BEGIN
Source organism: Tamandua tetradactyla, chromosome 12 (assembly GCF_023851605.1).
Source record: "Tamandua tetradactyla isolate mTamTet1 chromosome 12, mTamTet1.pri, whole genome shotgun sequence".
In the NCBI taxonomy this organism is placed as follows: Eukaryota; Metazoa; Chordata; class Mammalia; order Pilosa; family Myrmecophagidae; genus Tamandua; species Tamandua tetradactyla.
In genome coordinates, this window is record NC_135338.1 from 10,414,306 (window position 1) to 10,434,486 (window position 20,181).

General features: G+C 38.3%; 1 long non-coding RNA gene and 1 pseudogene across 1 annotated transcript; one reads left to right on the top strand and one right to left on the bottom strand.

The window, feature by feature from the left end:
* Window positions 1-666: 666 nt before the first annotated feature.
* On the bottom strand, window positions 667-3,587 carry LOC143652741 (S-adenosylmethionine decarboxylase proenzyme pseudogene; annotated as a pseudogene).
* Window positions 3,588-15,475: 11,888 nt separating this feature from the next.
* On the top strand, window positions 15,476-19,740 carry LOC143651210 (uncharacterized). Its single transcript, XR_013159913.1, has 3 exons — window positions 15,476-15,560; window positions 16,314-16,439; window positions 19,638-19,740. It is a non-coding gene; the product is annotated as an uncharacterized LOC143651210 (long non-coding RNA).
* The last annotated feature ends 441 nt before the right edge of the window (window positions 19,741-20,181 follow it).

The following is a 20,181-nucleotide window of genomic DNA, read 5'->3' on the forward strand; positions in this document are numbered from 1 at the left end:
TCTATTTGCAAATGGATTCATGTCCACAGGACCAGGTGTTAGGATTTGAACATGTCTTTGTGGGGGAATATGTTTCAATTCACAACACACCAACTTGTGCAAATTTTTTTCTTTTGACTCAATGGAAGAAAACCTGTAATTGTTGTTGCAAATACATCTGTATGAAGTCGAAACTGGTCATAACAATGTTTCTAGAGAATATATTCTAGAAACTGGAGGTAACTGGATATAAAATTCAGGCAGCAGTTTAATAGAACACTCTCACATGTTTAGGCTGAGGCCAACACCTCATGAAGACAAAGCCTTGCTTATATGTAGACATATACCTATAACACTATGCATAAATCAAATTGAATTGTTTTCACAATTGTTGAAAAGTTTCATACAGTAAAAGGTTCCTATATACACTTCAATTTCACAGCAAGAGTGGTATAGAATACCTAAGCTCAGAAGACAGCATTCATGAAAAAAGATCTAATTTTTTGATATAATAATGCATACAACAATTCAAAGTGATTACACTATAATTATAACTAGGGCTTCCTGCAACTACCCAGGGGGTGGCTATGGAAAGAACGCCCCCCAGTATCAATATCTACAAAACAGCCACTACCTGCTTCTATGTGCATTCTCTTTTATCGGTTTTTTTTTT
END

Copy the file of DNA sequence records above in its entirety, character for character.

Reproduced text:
Source organism: Tamandua tetradactyla, chromosome 12 (assembly GCF_023851605.1).
Source record: "Tamandua tetradactyla isolate mTamTet1 chromosome 12, mTamTet1.pri, whole genome shotgun sequence".
In the NCBI taxonomy this organism is placed as follows: Eukaryota; Metazoa; Chordata; class Mammalia; order Pilosa; family Myrmecophagidae; genus Tamandua; species Tamandua tetradactyla.
In genome coordinates, this window is record NC_135338.1 from 10,414,306 (window position 1) to 10,434,486 (window position 20,181).

General features: G+C 38.3%; 1 long non-coding RNA gene and 1 pseudogene across 1 annotated transcript; one reads left to right on the top strand and one right to left on the bottom strand.

The window, feature by feature from the left end:
* Window positions 1-666: 666 nt before the first annotated feature.
* On the bottom strand, window positions 667-3,587 carry LOC143652741 (S-adenosylmethionine decarboxylase proenzyme pseudogene; annotated as a pseudogene).
* Window positions 3,588-15,475: 11,888 nt separating this feature from the next.
* On the top strand, window positions 15,476-19,740 carry LOC143651210 (uncharacterized). Its single transcript, XR_013159913.1, has 3 exons — window positions 15,476-15,560; window positions 16,314-16,439; window positions 19,638-19,740. It is a non-coding gene; the product is annotated as an uncharacterized LOC143651210 (long non-coding RNA).
* The last annotated feature ends 441 nt before the right edge of the window (window positions 19,741-20,181 follow it).

The following is a 20,181-nucleotide window of genomic DNA, read 5'->3' on the forward strand; positions in this document are numbered from 1 at the left end:
TCTATTTGCAAATGGATTCATGTCCACAGGACCAGGTGTTAGGATTTGAACATGTCTTTGTGGGGGAATATGTTTCAATTCACAACACACCAACTTGTGCAAATTTTTTTCTTTTGACTCAATGGAAGAAAACCTGTAATTGTTGTTGCAAATACATCTGTATGAAGTCGAAACTGGTCATAACAATGTTTCTAGAGAATATATTCTAGAAACTGGAGGTAACTGGATATAAAATTCAGGCAGCAGTTTAATAGAACACTCTCACATGTTTAGGCTGAGGCCAACACCTCATGAAGACAAAGCCTTGCTTATATGTAGACATATACCTATAACACTATGCATAAATCAAATTGAATTGTTTTCACAATTGTTGAAAAGTTTCATACAGTAAAAGGTTCCTATATACACTTCAATTTCACAGCAAGAGTGGTATAGAATACCTAAGCTCAGAAGACAGCATTCATGAAAAAAGATCTAATTTTTTGATATAATAATGCATACAACAATTCAAAGTGATTACACTATAATTATAACTAGGGCTTCCTGCAACTACCCAGGGGGTGGCTATGGAAAGAACGCCCCCCAGTATCAATATCTACAAAACAGCCACTACCTGCTTCTATGTGCATTCTCTTTTATCGGTTTTTTTTTT